pos = panel.Children.Count;
            else if(!REUSE_PLAYERS)
            {
                m_players[_playerToStartStopNext] = new MediaUriElement{ Width = 160, Height = 120 };
                player = m_players[_playerToStartStopNext];
            }

            player.BeginInit();
            player.Source = new Uri(GetRandomFileFromDirectory());
            panel.Children.Insert(pos, player);
            player.EndInit();

            Debug.WriteLine(player.Source.OriginalString);

            _playerToStartStopNext++;

            if (_playerToStartStopNext > MAX_PLAYERS - 1)
            {
                _playerToStartStopNext = 0;
            }
        }

        private void Timer_Tick(object sender, EventArgs e)
        {
            StartStopMediaUriElements();
            GC.Collect(2);
            GC.WaitForPendingFinalizers();
            GC.Collect(2);
        }
    } 

XAML:

 

<Window x:Class="SampleApplication.TestMultipleVideosChangingReuseMediaUriElement"
        xmlns="http://schemas.microsoft.com/winfx/2006/xaml/presentation"
        xmlns:x="http://schemas.microsoft.com/winfx/2006/xaml"
        Title="TestMultipleVideosChangingReuseMediaUriElement"
        Height="600"
        Width="800"
        Loaded="Window_Loaded">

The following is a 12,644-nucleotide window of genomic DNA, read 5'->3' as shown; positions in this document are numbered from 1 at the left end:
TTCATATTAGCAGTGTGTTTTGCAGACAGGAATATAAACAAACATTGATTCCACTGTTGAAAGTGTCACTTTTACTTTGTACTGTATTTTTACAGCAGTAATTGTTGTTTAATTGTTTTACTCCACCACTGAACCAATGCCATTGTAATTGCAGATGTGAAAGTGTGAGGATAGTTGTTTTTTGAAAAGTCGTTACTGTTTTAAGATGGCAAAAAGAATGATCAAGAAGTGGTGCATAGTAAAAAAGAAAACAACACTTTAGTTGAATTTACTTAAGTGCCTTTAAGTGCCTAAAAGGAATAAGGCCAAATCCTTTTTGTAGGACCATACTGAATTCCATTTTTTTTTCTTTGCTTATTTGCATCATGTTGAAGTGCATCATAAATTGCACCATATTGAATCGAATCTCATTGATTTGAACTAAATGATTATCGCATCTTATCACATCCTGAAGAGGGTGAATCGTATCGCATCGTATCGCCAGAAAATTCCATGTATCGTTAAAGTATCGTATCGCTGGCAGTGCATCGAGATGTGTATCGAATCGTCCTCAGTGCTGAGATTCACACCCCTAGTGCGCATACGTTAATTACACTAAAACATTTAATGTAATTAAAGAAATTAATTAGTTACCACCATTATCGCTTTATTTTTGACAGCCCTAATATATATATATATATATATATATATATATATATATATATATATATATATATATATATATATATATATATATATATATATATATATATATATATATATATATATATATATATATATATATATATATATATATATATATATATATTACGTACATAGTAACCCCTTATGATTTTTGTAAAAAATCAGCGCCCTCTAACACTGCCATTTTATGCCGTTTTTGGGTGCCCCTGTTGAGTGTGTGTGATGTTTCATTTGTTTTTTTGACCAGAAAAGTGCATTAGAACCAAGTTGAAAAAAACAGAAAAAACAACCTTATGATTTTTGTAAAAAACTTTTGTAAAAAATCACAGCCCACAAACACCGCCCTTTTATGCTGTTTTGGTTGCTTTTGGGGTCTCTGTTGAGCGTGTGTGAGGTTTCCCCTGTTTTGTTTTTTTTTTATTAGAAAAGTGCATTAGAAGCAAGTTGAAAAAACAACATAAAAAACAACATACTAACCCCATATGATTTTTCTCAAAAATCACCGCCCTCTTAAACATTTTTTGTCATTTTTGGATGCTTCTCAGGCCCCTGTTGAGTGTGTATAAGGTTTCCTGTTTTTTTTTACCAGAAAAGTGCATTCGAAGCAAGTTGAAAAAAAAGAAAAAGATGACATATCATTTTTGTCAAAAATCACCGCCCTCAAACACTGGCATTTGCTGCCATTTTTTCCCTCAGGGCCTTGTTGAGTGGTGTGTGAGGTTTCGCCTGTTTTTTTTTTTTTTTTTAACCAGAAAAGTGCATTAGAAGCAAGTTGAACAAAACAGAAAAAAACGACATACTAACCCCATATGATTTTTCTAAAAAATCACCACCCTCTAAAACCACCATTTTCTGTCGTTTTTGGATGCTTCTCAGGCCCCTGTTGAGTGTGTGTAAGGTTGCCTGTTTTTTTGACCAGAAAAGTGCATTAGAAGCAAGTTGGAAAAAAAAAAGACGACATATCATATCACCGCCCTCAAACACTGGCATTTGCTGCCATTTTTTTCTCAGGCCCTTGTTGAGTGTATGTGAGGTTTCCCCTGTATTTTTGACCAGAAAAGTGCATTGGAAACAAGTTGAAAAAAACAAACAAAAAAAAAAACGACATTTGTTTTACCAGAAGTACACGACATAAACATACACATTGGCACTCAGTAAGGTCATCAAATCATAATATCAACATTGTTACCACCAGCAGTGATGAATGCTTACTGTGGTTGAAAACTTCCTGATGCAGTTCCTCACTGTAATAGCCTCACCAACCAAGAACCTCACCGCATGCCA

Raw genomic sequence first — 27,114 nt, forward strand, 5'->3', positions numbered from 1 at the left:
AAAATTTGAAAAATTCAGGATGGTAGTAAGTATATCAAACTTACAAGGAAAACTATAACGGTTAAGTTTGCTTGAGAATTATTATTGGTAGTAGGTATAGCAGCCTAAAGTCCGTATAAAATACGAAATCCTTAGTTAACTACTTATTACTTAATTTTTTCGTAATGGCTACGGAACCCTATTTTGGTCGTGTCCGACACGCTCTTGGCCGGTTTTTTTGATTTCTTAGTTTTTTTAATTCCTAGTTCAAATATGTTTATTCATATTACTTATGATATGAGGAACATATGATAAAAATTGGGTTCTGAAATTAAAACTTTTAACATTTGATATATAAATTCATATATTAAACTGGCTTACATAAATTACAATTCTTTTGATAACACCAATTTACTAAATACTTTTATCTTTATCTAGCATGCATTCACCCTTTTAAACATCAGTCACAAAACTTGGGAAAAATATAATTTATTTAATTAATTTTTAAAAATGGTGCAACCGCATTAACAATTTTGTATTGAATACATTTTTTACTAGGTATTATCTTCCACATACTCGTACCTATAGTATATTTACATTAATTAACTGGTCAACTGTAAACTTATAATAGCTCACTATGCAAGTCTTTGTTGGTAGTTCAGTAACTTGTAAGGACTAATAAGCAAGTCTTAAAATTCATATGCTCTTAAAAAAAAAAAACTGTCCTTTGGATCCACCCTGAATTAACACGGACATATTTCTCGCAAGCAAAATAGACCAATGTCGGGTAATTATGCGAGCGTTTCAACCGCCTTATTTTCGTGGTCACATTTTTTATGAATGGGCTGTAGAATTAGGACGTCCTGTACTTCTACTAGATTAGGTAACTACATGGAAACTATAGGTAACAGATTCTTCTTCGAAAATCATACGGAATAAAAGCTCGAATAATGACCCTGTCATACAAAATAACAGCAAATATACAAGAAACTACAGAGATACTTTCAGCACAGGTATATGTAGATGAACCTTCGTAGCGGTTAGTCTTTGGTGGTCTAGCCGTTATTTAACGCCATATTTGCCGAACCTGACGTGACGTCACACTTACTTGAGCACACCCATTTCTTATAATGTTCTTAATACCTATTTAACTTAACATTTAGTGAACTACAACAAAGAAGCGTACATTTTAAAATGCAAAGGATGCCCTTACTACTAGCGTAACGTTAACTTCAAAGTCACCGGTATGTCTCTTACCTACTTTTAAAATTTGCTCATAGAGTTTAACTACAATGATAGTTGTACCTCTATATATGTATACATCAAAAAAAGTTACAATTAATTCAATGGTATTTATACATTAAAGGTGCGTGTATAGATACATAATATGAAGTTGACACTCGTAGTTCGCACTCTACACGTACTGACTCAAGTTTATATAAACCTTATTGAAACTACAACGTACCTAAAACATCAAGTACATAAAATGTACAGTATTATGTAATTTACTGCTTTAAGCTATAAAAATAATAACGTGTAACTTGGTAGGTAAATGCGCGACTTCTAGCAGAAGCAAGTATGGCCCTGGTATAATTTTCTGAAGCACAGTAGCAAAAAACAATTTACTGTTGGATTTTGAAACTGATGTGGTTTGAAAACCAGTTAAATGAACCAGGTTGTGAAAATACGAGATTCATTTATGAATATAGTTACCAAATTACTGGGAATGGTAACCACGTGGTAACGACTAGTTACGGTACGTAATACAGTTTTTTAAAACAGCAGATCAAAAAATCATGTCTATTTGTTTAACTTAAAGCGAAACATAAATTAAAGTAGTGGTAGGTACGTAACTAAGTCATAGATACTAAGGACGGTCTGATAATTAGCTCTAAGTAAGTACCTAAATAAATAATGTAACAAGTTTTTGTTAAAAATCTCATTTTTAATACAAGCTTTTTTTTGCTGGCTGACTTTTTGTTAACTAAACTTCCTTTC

<WrapPanel x:Name="panel" />
</Window>

 

 

 

Coordinator
Oct 6, 2009 at 8:56 AM

I just did another commit.  I noticed with wmv files, it would leak as you described, or crash.  I analyzed the crash to be this:

WMVDECOD!CWMVideoObjectDecoder::DecodeInverseInterBlockQuantize16_DXVAC+8dd in C:\Windows\SysWOW64\WMVDECOD.DLL from Microsoft Corporation has caused an access violation exception (0xC0000005) when trying to write to memory location 0x00000000 on thread 104

I have a hunch that DXVA enabled formats are causing this because a non-DXVA XVID AVI would not leak or crash.

I made some changes to the VMR9 allocator and rebooted my computer (In case of a driver leak too) and it's been running ok so far.  We'll see in the morning.

Oct 8, 2009 at 10:51 AM

ok, I have noticed 2 things that I can say concretely.

1. Most of the exceptions that i see now are of crashes in libavcodec or ffdshow, and these exceptions are not predictable. Videos could be playing for hours or sometimes days before the exception window pops up (or it could be just a few minutes. Can these exceptions be catched and handled in code rather than exception window popping up??

2. After you have implemented ISupportInitialize, the mediaOpened event is firing twice if I use begininit and endinit.

Coordinator
Oct 8, 2009 at 11:20 AM
Thanks for the info!

Ill look into the media opened issue.

What codecs are you using with ffdshow?  I had tested for 30 hours and no crashes.   This was on an xvid avi using the sample test I posted earlier. I manually added ffdshow to the graph (see latest mediauriplayer code, i have it commented) to ensure it would use this codec.  I'll have to look into if you can trap those errors.  Might be hard as they are coming from native code.

I was still getting crashes when I would do WMV files that were DXVA accelerated.  I made a few changes (committed) and now the D3D surface gets released for D3DImage on the dispose of the vmr9 allocator and my WMV test didn't crash or leak in the 3 hours I ran it (usually took 30 mins - 45 mins).  I'm going to run it over night and see how it does.